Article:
This book is hard to review. It's hard to summarize. And I'm not even sure if I would recommend that you read it, although I am glad that I read it, and I appreciate the skill with which Cole writes. This book made several "best of 2011" lists, and it did quite well in the Powell/Morning News Tournament of Books, but even those who like it seem to have a hard time describing exactly why they liked it. On the surface, it is a book about Julius, a Nigerian immigrant who is doing his psychiatry residency in New York City. Julius walks the streets of New York and reflects. Occasionally, he interacts with someone else, but not often. Mostly this is a book about Julius's inner life, and what a complex inner life it is. Julius reflects on identity, on what it means to be different, on what it means to belong and to feel isolated. In the end, he arrives at few answers. But, despite the extreme differences between my life and Julius's, I felt a sense of affinity with him. Still I wonder how much I will retain from this book. I suspect that I may remember what the reading experience felt like more than I'll remember any specific details. This book is multi-layered. I'm sure that there is much that I missed. For that reason, I think it would be a good book to read with a group. I think that it is one of those rare books that I'll read again someday.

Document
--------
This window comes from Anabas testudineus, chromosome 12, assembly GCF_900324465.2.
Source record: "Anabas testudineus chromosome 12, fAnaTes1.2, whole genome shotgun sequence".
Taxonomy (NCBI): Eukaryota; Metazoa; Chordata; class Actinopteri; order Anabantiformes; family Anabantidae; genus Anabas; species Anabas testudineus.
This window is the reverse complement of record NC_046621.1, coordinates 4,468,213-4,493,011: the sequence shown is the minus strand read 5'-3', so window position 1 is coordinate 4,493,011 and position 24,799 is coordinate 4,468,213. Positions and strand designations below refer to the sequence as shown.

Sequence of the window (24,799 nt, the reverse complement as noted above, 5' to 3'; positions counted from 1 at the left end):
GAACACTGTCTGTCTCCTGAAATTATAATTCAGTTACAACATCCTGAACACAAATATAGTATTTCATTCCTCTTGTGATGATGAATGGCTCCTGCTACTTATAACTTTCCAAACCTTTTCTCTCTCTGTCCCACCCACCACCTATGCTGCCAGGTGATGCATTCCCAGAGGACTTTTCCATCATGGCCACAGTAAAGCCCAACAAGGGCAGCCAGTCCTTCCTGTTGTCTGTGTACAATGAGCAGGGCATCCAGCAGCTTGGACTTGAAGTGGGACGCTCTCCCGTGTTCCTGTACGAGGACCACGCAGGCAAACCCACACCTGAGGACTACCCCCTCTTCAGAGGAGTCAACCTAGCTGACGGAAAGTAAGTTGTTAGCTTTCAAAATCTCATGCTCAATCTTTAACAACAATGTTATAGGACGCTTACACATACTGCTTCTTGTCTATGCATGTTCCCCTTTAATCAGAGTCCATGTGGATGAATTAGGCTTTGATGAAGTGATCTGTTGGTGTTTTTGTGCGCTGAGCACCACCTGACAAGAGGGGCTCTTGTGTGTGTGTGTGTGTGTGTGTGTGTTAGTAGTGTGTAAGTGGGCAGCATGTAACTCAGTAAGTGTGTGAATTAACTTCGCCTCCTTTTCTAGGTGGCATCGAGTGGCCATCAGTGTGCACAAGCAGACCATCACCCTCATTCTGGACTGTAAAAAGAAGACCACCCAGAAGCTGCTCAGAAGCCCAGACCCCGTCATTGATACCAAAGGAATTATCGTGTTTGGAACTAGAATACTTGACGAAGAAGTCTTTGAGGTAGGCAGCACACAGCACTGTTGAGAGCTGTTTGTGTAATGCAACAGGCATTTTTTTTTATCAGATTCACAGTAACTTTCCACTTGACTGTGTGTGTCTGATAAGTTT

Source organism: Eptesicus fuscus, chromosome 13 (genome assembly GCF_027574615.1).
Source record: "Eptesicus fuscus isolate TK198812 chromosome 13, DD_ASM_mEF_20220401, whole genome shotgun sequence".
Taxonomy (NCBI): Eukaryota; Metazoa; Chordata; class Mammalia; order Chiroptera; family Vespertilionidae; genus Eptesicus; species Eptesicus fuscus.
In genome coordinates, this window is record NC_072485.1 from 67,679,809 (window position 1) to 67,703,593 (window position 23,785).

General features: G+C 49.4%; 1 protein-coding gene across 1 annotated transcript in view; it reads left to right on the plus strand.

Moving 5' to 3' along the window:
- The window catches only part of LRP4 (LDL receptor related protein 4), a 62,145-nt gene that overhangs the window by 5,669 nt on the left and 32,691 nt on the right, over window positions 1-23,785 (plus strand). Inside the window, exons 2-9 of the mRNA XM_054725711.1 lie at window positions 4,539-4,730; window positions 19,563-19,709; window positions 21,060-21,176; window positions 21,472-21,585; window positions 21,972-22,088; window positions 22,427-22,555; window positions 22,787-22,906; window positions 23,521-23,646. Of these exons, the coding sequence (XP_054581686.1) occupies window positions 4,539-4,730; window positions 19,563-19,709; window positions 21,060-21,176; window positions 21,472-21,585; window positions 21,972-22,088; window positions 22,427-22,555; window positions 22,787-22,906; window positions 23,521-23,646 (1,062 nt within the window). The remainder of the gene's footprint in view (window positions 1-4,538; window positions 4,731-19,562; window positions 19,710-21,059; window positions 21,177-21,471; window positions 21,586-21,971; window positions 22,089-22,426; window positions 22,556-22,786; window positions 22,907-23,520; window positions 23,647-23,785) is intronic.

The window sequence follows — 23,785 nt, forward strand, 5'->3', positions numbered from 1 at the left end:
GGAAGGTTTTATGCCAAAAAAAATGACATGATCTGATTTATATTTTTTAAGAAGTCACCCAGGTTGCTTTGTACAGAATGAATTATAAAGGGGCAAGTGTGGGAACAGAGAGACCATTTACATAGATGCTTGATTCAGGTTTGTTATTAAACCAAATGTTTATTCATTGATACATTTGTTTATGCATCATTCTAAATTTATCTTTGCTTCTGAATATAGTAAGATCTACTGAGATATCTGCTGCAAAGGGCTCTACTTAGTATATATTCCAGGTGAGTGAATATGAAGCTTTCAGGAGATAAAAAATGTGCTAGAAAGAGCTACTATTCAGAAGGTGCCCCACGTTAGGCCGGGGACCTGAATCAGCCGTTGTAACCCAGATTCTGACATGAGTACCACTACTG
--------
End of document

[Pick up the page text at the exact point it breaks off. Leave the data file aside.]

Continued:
• (3/5)
    It was interesting but I couldn't get over the feeling that I was being lectured to. There's no plot per se and sometimes the story reads like a philosophy textbook. This is definitely not a book for someone who wants a linear plot.
  • (4/5)